In defence of management

It's hard to tell if this is a recent phenomenom but there has been a distinct trend recently of bashing UK managers.  At a time when all sorts of professions have been under pressure from budget cuts and general financial hardships, management has stood out as a profession ripe for kicking.  Whereas public opinion is uber critical of any news of cuts to nurses or teachers, news of cuts to management is generally greeted with bunting and streamers.

A survey by released this week fits in with this zeitgeist.  They claim that British managers are the worst in the world, with nearly half of respondents believing their boss to be 'totally useless'.

Suffice to say that the survey was quite probably designed to gain column inches as opposed to providing valuable insight into the status of management in the UK.  After all, it was only a few months ago that the London School of Economics ranked British managers 6th place internationally, far ahead of the lead nations in the Monster survey (China and India).

management international

In defence of management

Now firstly I should state that management is by no means perfect.  Our own research suggests that just 1 in 5 UK managers have a management qualification, which isn't good enough and provides a clear route for improvement.

But the general bashing of management as a role is absurd.  Naturally the performance of a task is essential and as such nurses, teachers, engineers and scientists will always be essential parts of a functioning society.  But equally those that exist to organise and co-ordinate those people are critical to a well oiled organisation.

The role of management

It's probably as good a place as any to start at the role of managers.  What exactly is the point of a manager?  Whereas in a previous age when managers existed as a cog in an industrial machine one could regard a manager as merely a person of systems and processes.

The modern world however places management at the hub of each organisation.  People look to their managers, not just to assign them a task, but to define for them a purpose. And managers must organize workers, not just to maximize efficiency, but to nurture skills, develop talent and inspire results.

The late management guru Peter Drucker was one of the first to recognise this truth, as he was to recognize so many other management truths. He identified the emergence of the “knowledge worker,” and the profound differences that would cause in the way business was organized.

With the rise of the knowledge worker, “one does not ‘manage’ people,” Mr. Drucker wrote. “The task is to lead people. And the goal is to make productive the specific strengths and knowledge of every individual.”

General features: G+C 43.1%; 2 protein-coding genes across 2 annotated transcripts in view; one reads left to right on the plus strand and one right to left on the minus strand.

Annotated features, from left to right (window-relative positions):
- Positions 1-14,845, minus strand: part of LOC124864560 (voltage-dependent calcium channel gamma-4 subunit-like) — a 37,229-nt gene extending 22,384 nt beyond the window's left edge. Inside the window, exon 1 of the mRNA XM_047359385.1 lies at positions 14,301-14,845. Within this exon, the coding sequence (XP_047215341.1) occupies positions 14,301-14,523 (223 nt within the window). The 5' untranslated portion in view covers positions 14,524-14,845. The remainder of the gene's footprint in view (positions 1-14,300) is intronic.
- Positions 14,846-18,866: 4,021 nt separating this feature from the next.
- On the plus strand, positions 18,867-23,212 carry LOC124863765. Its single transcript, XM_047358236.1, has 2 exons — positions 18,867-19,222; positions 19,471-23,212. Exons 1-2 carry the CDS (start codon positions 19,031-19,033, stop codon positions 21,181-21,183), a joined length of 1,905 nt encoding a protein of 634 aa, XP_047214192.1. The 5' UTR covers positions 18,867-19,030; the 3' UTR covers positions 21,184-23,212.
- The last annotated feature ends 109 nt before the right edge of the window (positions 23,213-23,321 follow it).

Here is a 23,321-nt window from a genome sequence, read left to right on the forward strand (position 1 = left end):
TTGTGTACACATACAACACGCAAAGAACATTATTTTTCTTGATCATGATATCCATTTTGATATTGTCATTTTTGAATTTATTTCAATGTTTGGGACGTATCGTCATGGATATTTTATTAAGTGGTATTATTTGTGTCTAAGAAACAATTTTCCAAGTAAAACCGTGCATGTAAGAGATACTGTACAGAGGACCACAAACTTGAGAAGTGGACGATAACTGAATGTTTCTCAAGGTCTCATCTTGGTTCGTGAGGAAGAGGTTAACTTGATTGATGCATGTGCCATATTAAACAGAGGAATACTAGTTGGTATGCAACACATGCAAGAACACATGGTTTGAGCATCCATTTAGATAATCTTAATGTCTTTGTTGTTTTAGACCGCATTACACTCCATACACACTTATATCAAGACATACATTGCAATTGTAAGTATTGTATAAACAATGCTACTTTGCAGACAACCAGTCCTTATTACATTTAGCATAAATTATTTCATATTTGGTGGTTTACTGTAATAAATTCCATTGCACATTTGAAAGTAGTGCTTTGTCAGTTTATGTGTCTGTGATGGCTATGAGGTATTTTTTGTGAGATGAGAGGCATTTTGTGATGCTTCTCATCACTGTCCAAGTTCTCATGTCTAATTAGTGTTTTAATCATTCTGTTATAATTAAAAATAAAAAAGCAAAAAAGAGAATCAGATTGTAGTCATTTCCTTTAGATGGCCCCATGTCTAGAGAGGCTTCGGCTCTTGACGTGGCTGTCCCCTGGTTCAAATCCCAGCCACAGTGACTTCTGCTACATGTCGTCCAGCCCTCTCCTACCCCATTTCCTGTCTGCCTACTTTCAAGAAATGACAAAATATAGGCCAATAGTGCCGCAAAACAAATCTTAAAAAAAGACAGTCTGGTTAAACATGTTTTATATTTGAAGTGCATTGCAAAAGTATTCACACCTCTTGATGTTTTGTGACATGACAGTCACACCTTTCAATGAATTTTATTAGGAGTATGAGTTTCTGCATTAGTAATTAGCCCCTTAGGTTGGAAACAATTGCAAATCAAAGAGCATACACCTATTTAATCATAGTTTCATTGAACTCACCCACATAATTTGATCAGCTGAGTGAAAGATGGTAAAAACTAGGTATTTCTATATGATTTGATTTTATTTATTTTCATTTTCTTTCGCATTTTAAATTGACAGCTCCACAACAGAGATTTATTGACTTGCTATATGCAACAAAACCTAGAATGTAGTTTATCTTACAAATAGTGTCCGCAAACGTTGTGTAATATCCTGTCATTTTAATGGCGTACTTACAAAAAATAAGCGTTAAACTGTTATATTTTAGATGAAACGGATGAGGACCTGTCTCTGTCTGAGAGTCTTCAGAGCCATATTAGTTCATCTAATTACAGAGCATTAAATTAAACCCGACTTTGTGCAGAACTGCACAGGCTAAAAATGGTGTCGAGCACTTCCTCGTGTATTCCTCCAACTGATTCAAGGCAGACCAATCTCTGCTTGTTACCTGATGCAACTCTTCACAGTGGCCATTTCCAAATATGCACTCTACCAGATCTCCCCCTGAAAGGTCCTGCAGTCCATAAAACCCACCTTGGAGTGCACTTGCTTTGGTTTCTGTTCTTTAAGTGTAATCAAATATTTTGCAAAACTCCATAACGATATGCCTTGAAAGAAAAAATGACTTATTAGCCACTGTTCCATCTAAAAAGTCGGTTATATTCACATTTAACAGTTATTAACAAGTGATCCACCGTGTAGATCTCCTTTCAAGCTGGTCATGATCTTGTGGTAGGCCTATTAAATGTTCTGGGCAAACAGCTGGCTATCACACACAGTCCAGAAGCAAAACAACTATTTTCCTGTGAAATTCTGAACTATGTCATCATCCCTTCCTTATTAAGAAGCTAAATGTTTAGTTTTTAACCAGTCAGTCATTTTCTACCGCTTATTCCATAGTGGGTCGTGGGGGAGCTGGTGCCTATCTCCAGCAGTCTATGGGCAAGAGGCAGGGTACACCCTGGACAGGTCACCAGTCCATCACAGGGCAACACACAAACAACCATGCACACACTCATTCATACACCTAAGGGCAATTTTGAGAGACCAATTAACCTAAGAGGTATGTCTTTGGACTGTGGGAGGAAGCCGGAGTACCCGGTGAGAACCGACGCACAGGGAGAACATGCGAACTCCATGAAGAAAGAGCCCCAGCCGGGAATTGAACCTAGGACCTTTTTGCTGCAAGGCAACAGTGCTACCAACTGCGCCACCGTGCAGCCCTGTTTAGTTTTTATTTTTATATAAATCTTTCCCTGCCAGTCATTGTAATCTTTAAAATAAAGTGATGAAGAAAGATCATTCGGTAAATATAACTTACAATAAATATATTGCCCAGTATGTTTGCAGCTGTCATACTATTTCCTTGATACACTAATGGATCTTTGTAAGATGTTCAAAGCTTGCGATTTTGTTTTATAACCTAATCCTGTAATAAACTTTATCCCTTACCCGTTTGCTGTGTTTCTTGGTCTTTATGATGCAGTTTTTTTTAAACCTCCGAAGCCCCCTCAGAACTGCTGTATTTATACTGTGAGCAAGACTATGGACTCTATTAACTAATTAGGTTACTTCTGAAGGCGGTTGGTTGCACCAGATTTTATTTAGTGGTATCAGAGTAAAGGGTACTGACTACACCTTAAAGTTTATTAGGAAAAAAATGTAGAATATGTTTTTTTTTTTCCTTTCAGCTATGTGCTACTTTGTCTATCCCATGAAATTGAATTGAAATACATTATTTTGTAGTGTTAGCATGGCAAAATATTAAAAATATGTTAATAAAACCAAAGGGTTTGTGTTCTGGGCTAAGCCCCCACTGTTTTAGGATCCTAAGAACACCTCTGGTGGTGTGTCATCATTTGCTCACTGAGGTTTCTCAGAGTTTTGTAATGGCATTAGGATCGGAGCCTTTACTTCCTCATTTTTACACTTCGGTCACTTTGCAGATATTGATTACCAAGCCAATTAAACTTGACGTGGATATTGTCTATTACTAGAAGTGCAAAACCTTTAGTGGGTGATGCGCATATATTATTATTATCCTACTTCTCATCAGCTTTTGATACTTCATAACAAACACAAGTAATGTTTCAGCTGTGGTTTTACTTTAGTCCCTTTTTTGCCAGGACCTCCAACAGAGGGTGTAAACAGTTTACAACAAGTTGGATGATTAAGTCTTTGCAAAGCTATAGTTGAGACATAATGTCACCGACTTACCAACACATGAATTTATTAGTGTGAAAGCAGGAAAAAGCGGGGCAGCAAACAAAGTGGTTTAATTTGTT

So if we are living through an age of knowledge and our economy is indeed founded on the output of our minds, then managers are key components of that economy to ensure these minds are organised and supported to achieve their full potential.


I forget the source now but remember seeing some data on the most respected professions.  You had things like doctor and fire fighter at the top, at the bottom were managers, just above used car salesmen!  It was pretty indicative of how far the profession has sunk.

As if to typify this, check this out on the Huff Post today.

Great companies, organizations and countries are fueled by its leadership, not by its management. 

Wayne Ellis wrote:

As if to typify this, check this out on the Huff Post today.

Great companies, organizations and countries are fueled by its leadership, not by its management. 

Just reading through that.  This comment stuck out:

" "Managers" are a commodity in the workplace where as a "Leader" is a diamond in the rough. "

Good grief.  Talk about an outdated point of view.

I think part of the problem is that there are a lot of people in "management" positions not actually understanding what it is they're there to do.  These "accidental" managers have most likely been promoted for a number of laudable reasons but not always because of their management ability (bear in mind their manager probably isn't a professional manager either, so they'll be using their own experiences as a yardstick).

If "management" was a brand, then it would be tarnishing it's own image in this regard - it's corroding and rusting.  Brand "leadership" on the other hand has been polished and remains galvanised.

If leadership is fuel (as suggested in the comment quoted earlier in this thread), management is the system which accepts the fuel from the tank and distributes it, making the engine work the front line staff are the pistons, making the whole thing turn.

You can buy all the fuel you want but it won't get you far without the other parts and its up to CMI and its members to remind people of the vital importance "management" as a profession plays in driving forward the UK economy.

Perhaps the professionalisation of management through increased accreditation or qualification would assist to some degree but overall, I think managers need to raise awareness of what it is they actually do and start to rebuild the brand that has been neglected and is showing signs of fatigue as a result.